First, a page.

AUSTIN, Texas – The League of Women Voters of Texas is urging Texas residents to tell their state senators to vote against the nomination of David Whitley as secretary of state.
Recently, Whitley’s office told county election departments that 96,000 individuals had voted in Texas elections without requisite citizenship. Referring to this as “voter fraud” he called on election departments to get those individuals to verify their citizenship. However, the data was seriously flawed.
In an email alert, the League of Women voters urged their members and supporters to protect the right to vote for all citizens. Their “action alert” stated: “Whitley created a big mess within a few weeks of starting his new job as Secretary of State.”
Grace Chimene, president of the League of Women Voters of Texas, told the Rio Grande Guardian and RGV Public Radio 88 FM: “If he (Whitley) had rescinded the order that he sent out we would not be doing this. It is very concerning to us that this continues on. There does not seem to be any thoughts on changing his plan.”
Chimene acknowledged that it is “very unusual” for the League of Women Voters to take a “no” position on the nomination of a secretary of state.
“We work very closely with the Secretary of State’s Office on voting and elections. But, our main mission is empowering voters and defending democracy and there is no way we are going to sit by. We want to encourage them to find a different person, someone who is much more careful in what they are trying to do. Protecting voter rights is one of their priorities.”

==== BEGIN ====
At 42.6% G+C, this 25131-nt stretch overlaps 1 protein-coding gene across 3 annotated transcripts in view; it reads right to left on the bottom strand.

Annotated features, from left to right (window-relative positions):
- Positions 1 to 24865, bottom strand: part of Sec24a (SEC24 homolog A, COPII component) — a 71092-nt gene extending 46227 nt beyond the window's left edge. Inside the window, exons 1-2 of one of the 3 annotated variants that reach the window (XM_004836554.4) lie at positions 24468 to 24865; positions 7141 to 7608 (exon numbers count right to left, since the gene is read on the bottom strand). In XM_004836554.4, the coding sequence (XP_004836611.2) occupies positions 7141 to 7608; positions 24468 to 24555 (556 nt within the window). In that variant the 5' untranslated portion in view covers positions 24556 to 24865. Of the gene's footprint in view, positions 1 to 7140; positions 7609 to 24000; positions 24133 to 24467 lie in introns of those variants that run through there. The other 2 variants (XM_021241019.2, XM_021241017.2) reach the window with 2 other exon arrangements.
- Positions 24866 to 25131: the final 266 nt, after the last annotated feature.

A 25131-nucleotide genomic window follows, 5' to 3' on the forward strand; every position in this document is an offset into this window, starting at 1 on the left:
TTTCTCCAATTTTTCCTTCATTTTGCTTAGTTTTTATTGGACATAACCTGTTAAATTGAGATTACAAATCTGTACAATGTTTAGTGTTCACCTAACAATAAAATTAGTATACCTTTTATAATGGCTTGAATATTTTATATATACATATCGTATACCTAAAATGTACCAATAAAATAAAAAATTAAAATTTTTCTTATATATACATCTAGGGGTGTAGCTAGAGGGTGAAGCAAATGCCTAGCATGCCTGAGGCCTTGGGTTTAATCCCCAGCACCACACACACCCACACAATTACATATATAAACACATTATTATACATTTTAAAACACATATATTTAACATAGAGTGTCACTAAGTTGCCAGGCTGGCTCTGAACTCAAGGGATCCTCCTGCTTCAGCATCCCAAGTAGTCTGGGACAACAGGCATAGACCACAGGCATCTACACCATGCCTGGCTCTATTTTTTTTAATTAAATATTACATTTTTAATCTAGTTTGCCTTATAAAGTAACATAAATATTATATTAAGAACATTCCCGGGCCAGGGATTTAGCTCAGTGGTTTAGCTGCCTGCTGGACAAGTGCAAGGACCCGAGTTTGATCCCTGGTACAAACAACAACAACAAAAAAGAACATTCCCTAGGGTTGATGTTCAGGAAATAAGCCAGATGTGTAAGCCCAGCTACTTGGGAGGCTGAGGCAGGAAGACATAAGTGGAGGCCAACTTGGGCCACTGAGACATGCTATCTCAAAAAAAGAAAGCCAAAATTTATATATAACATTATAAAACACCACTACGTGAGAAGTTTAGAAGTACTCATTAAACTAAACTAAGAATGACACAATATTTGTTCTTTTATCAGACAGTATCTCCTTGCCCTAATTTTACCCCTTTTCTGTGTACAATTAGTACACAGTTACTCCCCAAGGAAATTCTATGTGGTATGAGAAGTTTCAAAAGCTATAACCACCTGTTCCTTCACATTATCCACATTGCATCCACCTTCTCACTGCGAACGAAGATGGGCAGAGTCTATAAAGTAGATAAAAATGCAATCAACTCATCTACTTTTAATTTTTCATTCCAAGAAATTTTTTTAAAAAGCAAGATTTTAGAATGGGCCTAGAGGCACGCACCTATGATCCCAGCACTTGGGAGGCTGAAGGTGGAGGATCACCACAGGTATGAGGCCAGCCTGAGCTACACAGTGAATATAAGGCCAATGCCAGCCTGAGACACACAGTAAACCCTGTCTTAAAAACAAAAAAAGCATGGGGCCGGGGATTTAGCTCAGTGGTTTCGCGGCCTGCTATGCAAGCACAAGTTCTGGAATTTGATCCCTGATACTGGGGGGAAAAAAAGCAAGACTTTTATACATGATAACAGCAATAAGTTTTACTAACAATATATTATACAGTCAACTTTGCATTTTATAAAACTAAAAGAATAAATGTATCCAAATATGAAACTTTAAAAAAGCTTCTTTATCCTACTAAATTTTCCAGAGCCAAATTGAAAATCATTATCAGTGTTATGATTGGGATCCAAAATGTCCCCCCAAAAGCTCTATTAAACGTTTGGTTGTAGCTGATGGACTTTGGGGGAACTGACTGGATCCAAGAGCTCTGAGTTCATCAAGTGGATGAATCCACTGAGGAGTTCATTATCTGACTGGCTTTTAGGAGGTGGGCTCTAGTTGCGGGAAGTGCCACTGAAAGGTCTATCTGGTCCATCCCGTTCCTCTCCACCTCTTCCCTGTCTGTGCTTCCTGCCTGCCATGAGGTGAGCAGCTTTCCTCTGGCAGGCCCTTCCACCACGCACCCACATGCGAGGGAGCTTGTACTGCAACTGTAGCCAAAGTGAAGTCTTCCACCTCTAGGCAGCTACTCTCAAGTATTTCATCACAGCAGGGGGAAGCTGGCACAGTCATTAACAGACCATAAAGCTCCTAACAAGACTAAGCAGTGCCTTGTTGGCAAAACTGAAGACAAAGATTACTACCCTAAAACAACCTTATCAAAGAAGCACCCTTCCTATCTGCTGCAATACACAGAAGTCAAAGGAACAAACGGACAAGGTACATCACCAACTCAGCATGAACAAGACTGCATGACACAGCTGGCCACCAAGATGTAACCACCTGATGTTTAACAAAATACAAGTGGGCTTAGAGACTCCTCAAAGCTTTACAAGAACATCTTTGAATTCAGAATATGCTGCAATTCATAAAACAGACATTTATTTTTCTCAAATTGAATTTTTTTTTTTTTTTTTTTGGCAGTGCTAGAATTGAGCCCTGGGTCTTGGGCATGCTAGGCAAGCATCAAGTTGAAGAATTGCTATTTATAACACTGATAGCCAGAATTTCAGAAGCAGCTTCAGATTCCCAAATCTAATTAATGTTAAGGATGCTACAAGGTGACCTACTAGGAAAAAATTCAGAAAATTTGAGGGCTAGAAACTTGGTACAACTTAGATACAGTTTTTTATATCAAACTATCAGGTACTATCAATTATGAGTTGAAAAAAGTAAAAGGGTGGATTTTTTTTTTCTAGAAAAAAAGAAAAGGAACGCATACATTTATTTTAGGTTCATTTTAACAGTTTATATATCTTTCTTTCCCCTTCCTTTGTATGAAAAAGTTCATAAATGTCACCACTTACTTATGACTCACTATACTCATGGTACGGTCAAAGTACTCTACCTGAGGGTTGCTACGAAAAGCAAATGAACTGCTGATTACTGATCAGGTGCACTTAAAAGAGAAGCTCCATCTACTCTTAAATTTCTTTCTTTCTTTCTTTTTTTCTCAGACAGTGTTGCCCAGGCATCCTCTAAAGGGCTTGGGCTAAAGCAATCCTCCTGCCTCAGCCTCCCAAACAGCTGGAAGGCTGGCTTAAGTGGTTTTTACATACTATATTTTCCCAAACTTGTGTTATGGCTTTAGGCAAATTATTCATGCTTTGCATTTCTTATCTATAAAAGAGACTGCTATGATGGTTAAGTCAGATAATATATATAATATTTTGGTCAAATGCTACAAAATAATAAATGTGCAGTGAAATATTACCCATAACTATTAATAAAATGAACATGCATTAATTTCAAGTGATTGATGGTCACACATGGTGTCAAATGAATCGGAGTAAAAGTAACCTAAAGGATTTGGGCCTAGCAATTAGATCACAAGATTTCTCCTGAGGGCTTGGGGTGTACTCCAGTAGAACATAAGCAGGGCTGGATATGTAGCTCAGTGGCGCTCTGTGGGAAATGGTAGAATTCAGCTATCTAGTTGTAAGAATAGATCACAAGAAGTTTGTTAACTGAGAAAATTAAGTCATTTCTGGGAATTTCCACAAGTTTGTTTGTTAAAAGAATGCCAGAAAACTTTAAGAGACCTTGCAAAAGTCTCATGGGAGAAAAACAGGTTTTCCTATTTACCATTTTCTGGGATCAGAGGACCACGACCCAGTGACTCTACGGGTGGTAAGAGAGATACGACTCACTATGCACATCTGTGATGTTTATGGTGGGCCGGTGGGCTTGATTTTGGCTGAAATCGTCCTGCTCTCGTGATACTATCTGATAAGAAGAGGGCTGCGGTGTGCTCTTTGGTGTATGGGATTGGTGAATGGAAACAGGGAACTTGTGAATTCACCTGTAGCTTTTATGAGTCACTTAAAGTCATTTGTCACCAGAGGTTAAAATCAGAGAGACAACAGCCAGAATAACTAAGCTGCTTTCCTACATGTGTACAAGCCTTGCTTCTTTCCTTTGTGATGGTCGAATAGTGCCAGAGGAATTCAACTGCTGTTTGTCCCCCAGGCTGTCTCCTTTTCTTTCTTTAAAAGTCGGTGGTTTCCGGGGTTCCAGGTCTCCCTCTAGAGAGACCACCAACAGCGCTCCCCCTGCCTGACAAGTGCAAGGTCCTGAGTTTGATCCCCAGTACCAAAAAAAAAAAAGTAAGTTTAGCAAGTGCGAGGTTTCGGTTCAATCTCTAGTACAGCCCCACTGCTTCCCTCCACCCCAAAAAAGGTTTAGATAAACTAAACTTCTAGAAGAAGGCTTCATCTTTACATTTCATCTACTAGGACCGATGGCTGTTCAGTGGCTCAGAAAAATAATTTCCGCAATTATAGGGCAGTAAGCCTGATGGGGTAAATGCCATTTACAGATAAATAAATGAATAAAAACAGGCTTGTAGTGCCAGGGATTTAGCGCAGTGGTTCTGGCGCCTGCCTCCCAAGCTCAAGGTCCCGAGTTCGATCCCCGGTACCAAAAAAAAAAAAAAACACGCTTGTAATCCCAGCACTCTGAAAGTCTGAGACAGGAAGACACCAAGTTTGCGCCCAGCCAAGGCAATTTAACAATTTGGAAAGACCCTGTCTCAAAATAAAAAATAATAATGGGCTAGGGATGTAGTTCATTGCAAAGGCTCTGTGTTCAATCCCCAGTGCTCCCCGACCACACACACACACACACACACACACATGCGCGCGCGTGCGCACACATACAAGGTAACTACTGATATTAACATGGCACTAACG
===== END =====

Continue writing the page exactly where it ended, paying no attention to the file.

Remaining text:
Asked if she could second guess Whitley’s motives in issuing the “voter fraud” alert, Chimene said:
“There are some bills that we are opposing that will try to create proof of citizenship for voters. He is probably trying to create messaging that people can use to promote voter suppression bills. He was using false data. There were almost 100,000 people flagged and then he sent it over to the attorney general as though those people were guilty. They had not been guilty of anything except getting a driver’s license.”
Chimene recently wrote a guest column about Whitley’s actions for the Texas Tribune. In it, she wrote:
“There is not a problem of non-citizens registering and voting in Texas — there is a data problem. Even worse, government officials purposely took advantage of that known data problem to plant doubt about the integrity of the voting system.
“The list of individuals in that bad data was made up of licensed drivers and state ID holders, most of whom likely obtained their citizenship after having obtained their state IDs and licenses. Calling this list as proof of “voter fraud,” was definitely inaccurate.
“This loosely thrown around terminology has a chilling effect on individuals who earnestly and lawfully follow the path to citizenship. This bullying of our newest citizens must stop.”
In addition to urging senators to block Whitley’s nomination as secretary of state, Chimene said LWV-TX had joined a lawsuit over Whitley’s actions. “The League took these unusual actions because Whitley’s actions are not only not in the best interest of voting citizens but also a form of voter intimidation,” she said.